Re: Free Access vs. Open Access

From: Stevan Harnad <>
Date: Wed, 31 Dec 2003 16:44:29 +0000

As Peter Suber's comment is shorter, I will reply to it first, even though it came
after Mike Eisen's. The reply will give a foretaste of what the reply to Mike will

On Wed, 31 Dec 2003, Peter Suber wrote:

> Here's how I've put it e.g. in
> <>. There are two important
> kinds of access barriers: price barriers and permission barriers. Free
> online access removes price barriers. Open access removes both price and
> permission barriers.

But there are two relevant details to keep in mind:

(1) Barriers to what? What literature are we talking about? And what uses
of it?

(2) How many of the uses that are purportedly blocked by permission barriers are
in fact already gained by removing the price barriers (toll-free access)?

We are talking only about refereed journal articles (24,000 journals,
2.5 million articles a year) not about other kinds of literature. All
would-be users need to be able to read, download, store, print-off
and perhaps also computer-process those texts. They can do all that with
(immediate, permanent, webwide) toll-free full-text access.

What exactly are the uses that this excludes, uses that we would need to
surmount permission barriers in order to gain?

> Do we need to remove permission barriers even when readers have fair-use
> rights? Yes. Fair use does not include permission to copy 100% of an
> article, let alone forward it to a colleague or store it for your own
> use. Open access includes permission for these important and increasingly
> routine acts of research.

What fair use is needed beyond webwide toll-free access?

1. You want to read it? Go ahead?

2. Download it? Go ahead.

3. Print it (for yourself)? Go ahead.

4. Forward it to a colleague? Forward him the URL!

5. "Copy 100%?" Copy it where? Onto your screen? Go ahead.

6. Onto your computer disk (i.e., download)? Go ahead.

7. Onto paper? Go ahead.

8. Into one of your own articles, which you then submit to
a publisher? Either get the copyright holder's permission or insert
excerpts plus the URL.

9. Into an edited on-paper collection? Either get the copyright holder's
permission or insert excerpts plus the URL.

Am I missing something? It seems to me that we have all the access and
use we could possibly want here, without going so far as to stipulate what
sort of velum it should appear on before declaring the access truly open!

We are in the online age! Inserting the open-access URL into any online
text is the online successor to copying or cut/pasting it! What can be
re-published *on paper* is moot (and probably mostly obsolete) in the
online age, but that is certainly nothing to hold back toll-free online
access for (or to withhold the "open access" descriptor from)! This was
all about (and all made possible by) *online* access, not on-paper access
(even as on-paper publication and distribution fades away).

Is any useful purpose really served by holding the term "open access"
hostage to niggles like this? Doesn't it make far more sense to invite
and welcome a lot more open access with the natural inclusive use of the
term, rather than to hold it at arm's length as being "merely" free, but not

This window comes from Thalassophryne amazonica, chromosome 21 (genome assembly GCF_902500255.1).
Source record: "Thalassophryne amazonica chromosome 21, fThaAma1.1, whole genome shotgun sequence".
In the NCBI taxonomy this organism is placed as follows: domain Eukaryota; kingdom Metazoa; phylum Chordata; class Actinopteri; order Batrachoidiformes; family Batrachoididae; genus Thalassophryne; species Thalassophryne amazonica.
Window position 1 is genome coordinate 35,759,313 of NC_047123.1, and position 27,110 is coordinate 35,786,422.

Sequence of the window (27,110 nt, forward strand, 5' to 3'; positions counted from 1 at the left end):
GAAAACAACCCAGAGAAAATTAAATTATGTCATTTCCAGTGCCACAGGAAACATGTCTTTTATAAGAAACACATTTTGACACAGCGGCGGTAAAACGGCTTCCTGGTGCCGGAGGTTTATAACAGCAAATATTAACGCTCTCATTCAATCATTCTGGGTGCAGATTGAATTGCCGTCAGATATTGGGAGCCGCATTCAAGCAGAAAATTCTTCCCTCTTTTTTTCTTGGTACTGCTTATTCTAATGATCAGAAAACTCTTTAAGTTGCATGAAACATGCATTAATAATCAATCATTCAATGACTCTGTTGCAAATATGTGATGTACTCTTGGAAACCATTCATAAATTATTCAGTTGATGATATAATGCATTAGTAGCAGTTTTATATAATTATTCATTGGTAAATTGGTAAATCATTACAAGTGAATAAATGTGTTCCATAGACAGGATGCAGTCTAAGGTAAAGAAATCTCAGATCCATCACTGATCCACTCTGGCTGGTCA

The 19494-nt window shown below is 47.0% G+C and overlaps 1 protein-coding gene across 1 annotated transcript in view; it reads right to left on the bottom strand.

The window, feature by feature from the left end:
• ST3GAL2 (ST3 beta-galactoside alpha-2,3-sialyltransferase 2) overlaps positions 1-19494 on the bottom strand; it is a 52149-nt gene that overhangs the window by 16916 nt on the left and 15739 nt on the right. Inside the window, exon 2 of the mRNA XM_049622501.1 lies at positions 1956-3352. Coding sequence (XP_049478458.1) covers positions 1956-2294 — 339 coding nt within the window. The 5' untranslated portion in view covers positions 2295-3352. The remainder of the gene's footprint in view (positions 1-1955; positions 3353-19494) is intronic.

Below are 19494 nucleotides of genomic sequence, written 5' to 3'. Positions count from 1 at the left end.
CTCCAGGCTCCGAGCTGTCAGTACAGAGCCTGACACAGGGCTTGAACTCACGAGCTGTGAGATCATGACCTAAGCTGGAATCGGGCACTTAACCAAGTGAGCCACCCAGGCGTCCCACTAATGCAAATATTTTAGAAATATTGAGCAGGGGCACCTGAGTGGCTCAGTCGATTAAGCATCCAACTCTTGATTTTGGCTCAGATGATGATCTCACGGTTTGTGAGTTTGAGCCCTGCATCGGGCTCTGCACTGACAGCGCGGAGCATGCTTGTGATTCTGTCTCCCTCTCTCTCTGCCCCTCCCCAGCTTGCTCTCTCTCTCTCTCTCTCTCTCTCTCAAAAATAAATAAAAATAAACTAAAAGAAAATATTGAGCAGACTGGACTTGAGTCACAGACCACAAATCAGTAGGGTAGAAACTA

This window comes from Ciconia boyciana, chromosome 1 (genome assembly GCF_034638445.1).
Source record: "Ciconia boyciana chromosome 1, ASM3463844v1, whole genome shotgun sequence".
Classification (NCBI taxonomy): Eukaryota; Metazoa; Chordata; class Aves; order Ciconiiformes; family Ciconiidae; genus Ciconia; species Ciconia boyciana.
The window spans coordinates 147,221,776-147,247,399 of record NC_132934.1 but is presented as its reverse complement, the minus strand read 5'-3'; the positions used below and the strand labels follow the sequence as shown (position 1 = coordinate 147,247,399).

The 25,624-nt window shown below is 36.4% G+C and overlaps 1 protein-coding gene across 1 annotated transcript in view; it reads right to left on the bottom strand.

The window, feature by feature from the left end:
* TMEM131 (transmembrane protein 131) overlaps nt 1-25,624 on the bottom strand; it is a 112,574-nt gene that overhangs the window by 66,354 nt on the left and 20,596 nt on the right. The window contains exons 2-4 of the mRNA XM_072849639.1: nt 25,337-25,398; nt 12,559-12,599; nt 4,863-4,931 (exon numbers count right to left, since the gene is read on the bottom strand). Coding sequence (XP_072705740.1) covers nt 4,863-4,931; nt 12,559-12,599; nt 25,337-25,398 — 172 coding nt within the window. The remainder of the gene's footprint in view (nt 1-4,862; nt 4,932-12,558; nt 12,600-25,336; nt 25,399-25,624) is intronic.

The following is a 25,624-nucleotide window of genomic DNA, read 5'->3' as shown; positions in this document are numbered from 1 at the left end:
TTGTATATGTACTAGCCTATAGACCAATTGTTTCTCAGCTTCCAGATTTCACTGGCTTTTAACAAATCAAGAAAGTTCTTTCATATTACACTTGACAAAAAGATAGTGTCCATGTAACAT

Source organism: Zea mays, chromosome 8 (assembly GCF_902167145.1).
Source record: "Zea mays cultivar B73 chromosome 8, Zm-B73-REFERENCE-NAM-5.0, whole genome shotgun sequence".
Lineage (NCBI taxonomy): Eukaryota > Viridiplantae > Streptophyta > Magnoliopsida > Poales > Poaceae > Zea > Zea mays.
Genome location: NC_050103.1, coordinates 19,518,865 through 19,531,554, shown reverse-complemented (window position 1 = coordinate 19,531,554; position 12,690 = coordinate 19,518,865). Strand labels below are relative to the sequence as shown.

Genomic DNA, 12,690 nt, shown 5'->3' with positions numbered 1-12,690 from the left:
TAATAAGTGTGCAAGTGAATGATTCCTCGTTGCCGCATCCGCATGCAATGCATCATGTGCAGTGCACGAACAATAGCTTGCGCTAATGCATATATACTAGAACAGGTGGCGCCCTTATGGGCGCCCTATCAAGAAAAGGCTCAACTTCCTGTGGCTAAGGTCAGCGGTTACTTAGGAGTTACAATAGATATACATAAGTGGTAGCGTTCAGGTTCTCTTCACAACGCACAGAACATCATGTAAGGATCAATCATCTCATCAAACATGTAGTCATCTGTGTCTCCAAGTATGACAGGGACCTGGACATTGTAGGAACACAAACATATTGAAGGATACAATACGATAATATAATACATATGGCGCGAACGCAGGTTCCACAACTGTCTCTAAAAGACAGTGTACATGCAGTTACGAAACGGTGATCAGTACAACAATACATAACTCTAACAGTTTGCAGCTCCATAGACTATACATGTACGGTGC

"open"! (And at a time when most of this literature is nowhere near being
"merely free"?)

I think we are not only over-reaching our grasp with this sort of
semiological exclusiveness, but we are doing it for nothing, for trifles,
and at the cost of the true riches. This putative "free/open" distinction
has lost perspective, perhaps even lost sight of the real problem (we
don't yet *have* 1-9: we're nowhere near it!), and gotten buried instead
in illusory frills -- and formalisms...

And none of this "free vs. open" business is either explicit or implicit
in what we agreed that "open access" meant when we founded the BOAI.

I can see why promoting such putative extra perks might be useful in promoting
open-access journals, but I don't understand why you, Peter, with your ecumenism,
are also advocating this free/open split.

(For a split it certainly is: If promoting toll-free access to toll-access
articles through self-archiving is not promoting open access, then I am
not, and never have been, promoting open access! Nor was Harold Varmus, in
his original E-Biomed proposal. Nor has Andrew Odlyzko, or Steve Lawrence,
or anyone else other than open-access journal promotors! Surely a line
of reasoning that has that as a punchline calls for some re-thinking
about the putative free/open distinction.)

I strongly recommend instead our all uniting under the unified open-access
provision strategy (below), and dropping this spurious free/open split.

Stevan Harnad

NOTE: A complete archive of the ongoing discussion of providing open
access to the peer-reviewed research literature online is available at
the American Scientist Open Access Forum (98 & 99 & 00 & 01 & 02 & 03):
    Post discussion to:

Unified Dual Open-Access-Provision Policy:
    BOAI-2 ("gold"): Publish your article in a suitable open-access
            journal whenever one exists.
    BOAI-1 ("green"): Otherwise, publish your article in a suitable
            toll-access journal and also self-archive it.
Received on Wed Dec 31 2003 - 16:44:29 GMT

This archive was generated by hypermail 2.3.0 : Fri Dec 10 2010 - 19:47:14 GMT